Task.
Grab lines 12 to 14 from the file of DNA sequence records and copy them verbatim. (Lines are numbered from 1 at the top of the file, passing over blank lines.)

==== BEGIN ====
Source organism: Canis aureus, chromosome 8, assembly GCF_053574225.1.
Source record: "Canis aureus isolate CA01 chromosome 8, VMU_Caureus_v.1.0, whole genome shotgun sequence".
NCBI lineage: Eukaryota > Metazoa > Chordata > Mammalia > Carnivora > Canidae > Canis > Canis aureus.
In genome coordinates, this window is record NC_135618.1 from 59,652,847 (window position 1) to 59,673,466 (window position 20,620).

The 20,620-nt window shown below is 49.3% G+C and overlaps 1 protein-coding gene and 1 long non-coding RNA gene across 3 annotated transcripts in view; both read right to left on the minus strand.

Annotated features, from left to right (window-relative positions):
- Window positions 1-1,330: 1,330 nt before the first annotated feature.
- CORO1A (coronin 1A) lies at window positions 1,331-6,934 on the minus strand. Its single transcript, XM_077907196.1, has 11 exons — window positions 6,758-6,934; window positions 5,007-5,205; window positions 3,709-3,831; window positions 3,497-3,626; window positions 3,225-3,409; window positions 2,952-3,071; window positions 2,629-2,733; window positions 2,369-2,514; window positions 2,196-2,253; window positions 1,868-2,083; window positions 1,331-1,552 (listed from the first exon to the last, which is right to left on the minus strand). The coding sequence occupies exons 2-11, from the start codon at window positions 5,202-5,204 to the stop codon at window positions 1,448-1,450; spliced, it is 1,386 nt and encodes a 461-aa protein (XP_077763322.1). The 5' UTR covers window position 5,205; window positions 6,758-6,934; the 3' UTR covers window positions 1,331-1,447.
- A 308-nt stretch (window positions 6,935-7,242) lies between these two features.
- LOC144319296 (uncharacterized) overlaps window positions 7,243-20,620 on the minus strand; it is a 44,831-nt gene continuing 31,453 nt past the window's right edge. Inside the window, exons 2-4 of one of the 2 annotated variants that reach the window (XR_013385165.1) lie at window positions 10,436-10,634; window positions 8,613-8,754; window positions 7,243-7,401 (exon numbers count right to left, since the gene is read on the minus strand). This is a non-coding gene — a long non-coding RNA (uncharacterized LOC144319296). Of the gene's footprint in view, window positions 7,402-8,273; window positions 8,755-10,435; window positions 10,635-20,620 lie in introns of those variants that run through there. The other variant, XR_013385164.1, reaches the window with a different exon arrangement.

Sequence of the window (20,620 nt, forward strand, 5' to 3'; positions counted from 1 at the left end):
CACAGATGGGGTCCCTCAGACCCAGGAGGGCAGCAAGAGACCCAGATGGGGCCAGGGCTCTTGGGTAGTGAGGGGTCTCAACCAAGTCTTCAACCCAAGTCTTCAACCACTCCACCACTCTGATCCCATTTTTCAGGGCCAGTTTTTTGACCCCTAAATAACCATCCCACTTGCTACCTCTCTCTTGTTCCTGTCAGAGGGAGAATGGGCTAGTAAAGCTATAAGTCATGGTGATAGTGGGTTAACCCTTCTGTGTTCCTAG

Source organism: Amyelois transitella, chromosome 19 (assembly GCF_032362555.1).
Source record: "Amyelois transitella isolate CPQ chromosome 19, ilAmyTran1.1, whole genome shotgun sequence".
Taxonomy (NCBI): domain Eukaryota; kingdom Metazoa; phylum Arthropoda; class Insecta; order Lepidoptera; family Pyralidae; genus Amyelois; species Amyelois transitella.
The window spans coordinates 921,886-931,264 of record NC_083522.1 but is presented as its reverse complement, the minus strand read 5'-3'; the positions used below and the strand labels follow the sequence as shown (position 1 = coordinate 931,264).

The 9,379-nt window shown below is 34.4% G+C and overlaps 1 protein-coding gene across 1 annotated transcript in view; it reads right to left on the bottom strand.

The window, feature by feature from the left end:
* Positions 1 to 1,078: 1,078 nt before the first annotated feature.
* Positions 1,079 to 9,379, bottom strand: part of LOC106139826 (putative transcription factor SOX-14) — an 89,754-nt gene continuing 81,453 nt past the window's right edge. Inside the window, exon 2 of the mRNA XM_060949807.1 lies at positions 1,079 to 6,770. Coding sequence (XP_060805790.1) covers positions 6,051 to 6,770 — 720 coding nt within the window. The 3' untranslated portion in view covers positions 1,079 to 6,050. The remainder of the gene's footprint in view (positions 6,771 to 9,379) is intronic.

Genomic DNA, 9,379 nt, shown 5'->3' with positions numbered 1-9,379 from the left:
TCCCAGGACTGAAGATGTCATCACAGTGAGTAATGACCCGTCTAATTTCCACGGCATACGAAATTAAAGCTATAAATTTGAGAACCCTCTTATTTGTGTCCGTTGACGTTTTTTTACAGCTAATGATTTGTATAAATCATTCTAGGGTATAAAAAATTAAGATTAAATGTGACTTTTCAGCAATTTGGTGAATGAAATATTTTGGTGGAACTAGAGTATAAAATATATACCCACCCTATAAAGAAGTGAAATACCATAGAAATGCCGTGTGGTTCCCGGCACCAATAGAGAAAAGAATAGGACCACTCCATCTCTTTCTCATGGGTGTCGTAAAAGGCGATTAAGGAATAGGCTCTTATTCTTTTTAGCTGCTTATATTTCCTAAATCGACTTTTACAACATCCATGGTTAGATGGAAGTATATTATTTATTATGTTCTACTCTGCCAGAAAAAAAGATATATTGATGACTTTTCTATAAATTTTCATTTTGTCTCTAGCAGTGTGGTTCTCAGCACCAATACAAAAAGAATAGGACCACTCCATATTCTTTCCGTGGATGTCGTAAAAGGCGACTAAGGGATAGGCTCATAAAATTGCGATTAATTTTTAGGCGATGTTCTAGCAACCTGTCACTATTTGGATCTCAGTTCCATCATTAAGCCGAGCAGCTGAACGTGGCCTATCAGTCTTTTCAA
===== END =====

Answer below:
CACAGATGGGGTCCCTCAGACCCAGGAGGGCAGCAAGAGACCCAGATGGGGCCAGGGCTCTTGGGTAGTGAGGGGTCTCAACCAAGTCTTCAACCCAAGTCTTCAACCACTCCACCACTCTGATCCCATTTTTCAGGGCCAGTTTTTTGACCCCTAAATAACCATCCCACTTGCTACCTCTCTCTTGTTCCTGTCAGAGGGAGAATGGGCTAGTAAAGCTATAAGTCATGGTGATAGTGGGTTAACCCTTCTGTGTTCCTAG

Source organism: Amyelois transitella, chromosome 19 (assembly GCF_032362555.1).
Source record: "Amyelois transitella isolate CPQ chromosome 19, ilAmyTran1.1, whole genome shotgun sequence".